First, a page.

Arguably one of the most important aspects to brewing coffee of any kind, whether it is french press, drip, pour over, Aeropress or espresso. Are you grinding at home or at the shop where you bought your beans? Think of coffee like a soda. If you open the cap to a soda, within an hour it will be flat, right? Well a similar thing happens to coffee when you grind it. When ground, there is a higher surface area exposed so that a coffee will start losing its Co2 at a much more rapid rate, which then gets replaced by oxygen. Oxygen will start breaking the coffee down, turning it stale rather quickly. You can see this phenomenon from day one when you bring it home, to day seven when you go back for more coffee at the shop. Every day, the coffee is just a little less lively, less exciting, and more of a pick-me-up than anything. Get a good grinder, and it will make a world of difference.
So what makes the difference between a “good” grinder and a “poor” one? Folks tell me all the time that they have a grinder at home, but they still have inconsistency. My very next question is, “are you using a blade grinder?” Blade grinders are great for one thing: hacking up spices. If it is between grinding at the store where you buy your coffee and using a blade grinder, grind at the store. Spice grinders will not give you the consistency of particle size that is necessary for an evenly extracted coffee. The result is less than amazing, usually on the bitter and sour spectrum due to the coffee extracting at uneven rates. Blade grinders “chop” your coffee beans into a non-uniform size; some particles being super fine like turkish or espresso, and others rather coarse, along the lines of french press or cold brew. This means that you will be over-extracting certain elements, and under-extracting others. My suggestion? Purchase a burr grinder. You can find decent burr grinders for under a hundred bucks, all the way up to a thousand. My recommendation is to find one that has a good set of steal burrs, that are replaceable. Baratza makes great home grinders for whatever application of brewing you are doing.
Water-Coffee Contact Time:
Making certain that your time remains consistent is important as well. Are you using a timer? (your phone has one built in- no need to purchase one!) Wether you are brewing french press or espresso, it is crucial that you know how long that hot water has been in contact with the grounds, down to the second. The amount of time you brew has a lot to do with your grind. For example, espresso is ground very fine, like flour. Your water-coffee contact time should be in the ballpark of 20-30 seconds. (Side note: for our streamline espresso we really like 25-27 seconds) For french press, your coffee should be ground to the consistency of kosher salt. Your total brew time for this method should be about four minutes.
Consistency of Extraction:
So you make Chemex at home? Great! Do you know how long that water is in contact with the coffee? Are you pre-saturating your coffee bed (blooming)? Did you rinse that paper filter and pre-heat your decanter? When do you start your timer? As soon as water makes contact with coffee, start that timer. If you bloom, which often is a great idea, make sure that you are doing so for the same amount of time every brew. Typically we like to bloom for 30-45 seconds for pour over, Chemex and other direct pour methods. For french press, we bloom for one minute before breaking the bloom by agitation. When you start your pour, keep the technique consistent. Whether you are doing a continuous pour or starting and stoping, do it the same way every time. So if you start and stop your pour, watch that timer and hit your numbers dead on, every time.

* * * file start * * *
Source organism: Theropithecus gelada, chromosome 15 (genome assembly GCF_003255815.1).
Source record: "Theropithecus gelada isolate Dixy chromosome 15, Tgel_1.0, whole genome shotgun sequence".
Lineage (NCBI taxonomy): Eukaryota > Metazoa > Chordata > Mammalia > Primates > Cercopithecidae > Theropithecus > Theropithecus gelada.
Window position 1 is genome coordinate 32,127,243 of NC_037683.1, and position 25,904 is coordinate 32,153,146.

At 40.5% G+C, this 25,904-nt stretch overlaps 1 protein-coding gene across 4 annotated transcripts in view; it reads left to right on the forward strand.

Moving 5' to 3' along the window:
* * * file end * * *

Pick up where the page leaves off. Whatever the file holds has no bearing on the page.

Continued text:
How far off roast is your coffee? Is your water filtered? Is it at the right temperature? Is your grind correct and consistent for the brew method? How long is that coffee in contact with your water?
It’s somewhat funny, in the coffee world we talk about consistency and doing the same thing time and time again. However, we are using an agricultural product that changes year to year, season to season. It’s incredibly variable and inconsistent. Hopefully the coffee from a particular farm gets better every year…So how do you work with this to create the best possible cup of coffee every time? By changing one variable at a time, and taking note of it. Try changing the water temperature by a degree or two. Did that do anything beneficial or detrimental? Adjust your coffee to water brew time by a few seconds. What happened when you did that? Add in a gram or two or take a few away…
My ultimate suggestion is to approach every coffee for what it is: a unique, one of a kind seed from a tree that is grown, harvested, processed, roasted & brewed under countless variables to benefit the farm, the quality, and the consistency of this amazing agricultural product.
A while ago I had a conversation with one of our roasters about what coffees he preferred of the ones on our menu at the time. It was a very stimulating conversation and we both agreed and disagreed on certain aspects of the coffees, each arriving at very different conclusions. We went so far as to break it down into what time of day it was being served, by what brew method, whether it was being paired with food, and plenty of other factors. In the end, it came down to us preferring different coffees, or liking the same coffees but for different reasons.